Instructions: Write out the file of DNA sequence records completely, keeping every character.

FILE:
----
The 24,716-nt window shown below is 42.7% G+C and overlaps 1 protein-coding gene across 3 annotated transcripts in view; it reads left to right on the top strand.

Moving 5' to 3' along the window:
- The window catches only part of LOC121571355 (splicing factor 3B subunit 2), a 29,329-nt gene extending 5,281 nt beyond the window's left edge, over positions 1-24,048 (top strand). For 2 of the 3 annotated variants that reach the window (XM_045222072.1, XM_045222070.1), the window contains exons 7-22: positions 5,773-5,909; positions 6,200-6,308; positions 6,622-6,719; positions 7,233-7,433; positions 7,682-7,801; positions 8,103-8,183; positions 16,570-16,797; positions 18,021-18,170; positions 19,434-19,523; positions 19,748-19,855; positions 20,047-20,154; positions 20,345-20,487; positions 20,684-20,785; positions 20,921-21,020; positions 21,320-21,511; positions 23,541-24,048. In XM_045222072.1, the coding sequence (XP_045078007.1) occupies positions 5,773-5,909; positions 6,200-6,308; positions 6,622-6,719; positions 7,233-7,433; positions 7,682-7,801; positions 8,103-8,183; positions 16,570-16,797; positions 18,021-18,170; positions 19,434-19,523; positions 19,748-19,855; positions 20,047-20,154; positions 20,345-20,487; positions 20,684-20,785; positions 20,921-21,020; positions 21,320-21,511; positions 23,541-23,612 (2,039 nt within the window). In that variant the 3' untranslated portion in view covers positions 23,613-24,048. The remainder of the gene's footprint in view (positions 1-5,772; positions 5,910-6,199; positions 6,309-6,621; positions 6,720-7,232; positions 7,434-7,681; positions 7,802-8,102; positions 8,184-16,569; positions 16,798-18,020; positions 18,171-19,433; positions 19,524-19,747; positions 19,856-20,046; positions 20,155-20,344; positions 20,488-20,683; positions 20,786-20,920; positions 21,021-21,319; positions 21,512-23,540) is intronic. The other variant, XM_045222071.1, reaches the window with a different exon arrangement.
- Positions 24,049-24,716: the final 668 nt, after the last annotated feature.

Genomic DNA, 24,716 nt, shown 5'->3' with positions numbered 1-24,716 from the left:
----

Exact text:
The 24,716-nt window shown below is 42.7% G+C and overlaps 1 protein-coding gene across 3 annotated transcripts in view; it reads left to right on the top strand.

Moving 5' to 3' along the window:
- The window catches only part of LOC121571355 (splicing factor 3B subunit 2), a 29,329-nt gene extending 5,281 nt beyond the window's left edge, over positions 1-24,048 (top strand). For 2 of the 3 annotated variants that reach the window (XM_045222072.1, XM_045222070.1), the window contains exons 7-22: positions 5,773-5,909; positions 6,200-6,308; positions 6,622-6,719; positions 7,233-7,433; positions 7,682-7,801; positions 8,103-8,183; positions 16,570-16,797; positions 18,021-18,170; positions 19,434-19,523; positions 19,748-19,855; positions 20,047-20,154; positions 20,345-20,487; positions 20,684-20,785; positions 20,921-21,020; positions 21,320-21,511; positions 23,541-24,048. In XM_045222072.1, the coding sequence (XP_045078007.1) occupies positions 5,773-5,909; positions 6,200-6,308; positions 6,622-6,719; positions 7,233-7,433; positions 7,682-7,801; positions 8,103-8,183; positions 16,570-16,797; positions 18,021-18,170; positions 19,434-19,523; positions 19,748-19,855; positions 20,047-20,154; positions 20,345-20,487; positions 20,684-20,785; positions 20,921-21,020; positions 21,320-21,511; positions 23,541-23,612 (2,039 nt within the window). In that variant the 3' untranslated portion in view covers positions 23,613-24,048. The remainder of the gene's footprint in view (positions 1-5,772; positions 5,910-6,199; positions 6,309-6,621; positions 6,720-7,232; positions 7,434-7,681; positions 7,802-8,102; positions 8,184-16,569; positions 16,798-18,020; positions 18,171-19,433; positions 19,524-19,747; positions 19,856-20,046; positions 20,155-20,344; positions 20,488-20,683; positions 20,786-20,920; positions 21,021-21,319; positions 21,512-23,540) is intronic. The other variant, XM_045222071.1, reaches the window with a different exon arrangement.
- Positions 24,049-24,716: the final 668 nt, after the last annotated feature.

Genomic DNA, 24,716 nt, shown 5'->3' with positions numbered 1-24,716 from the left: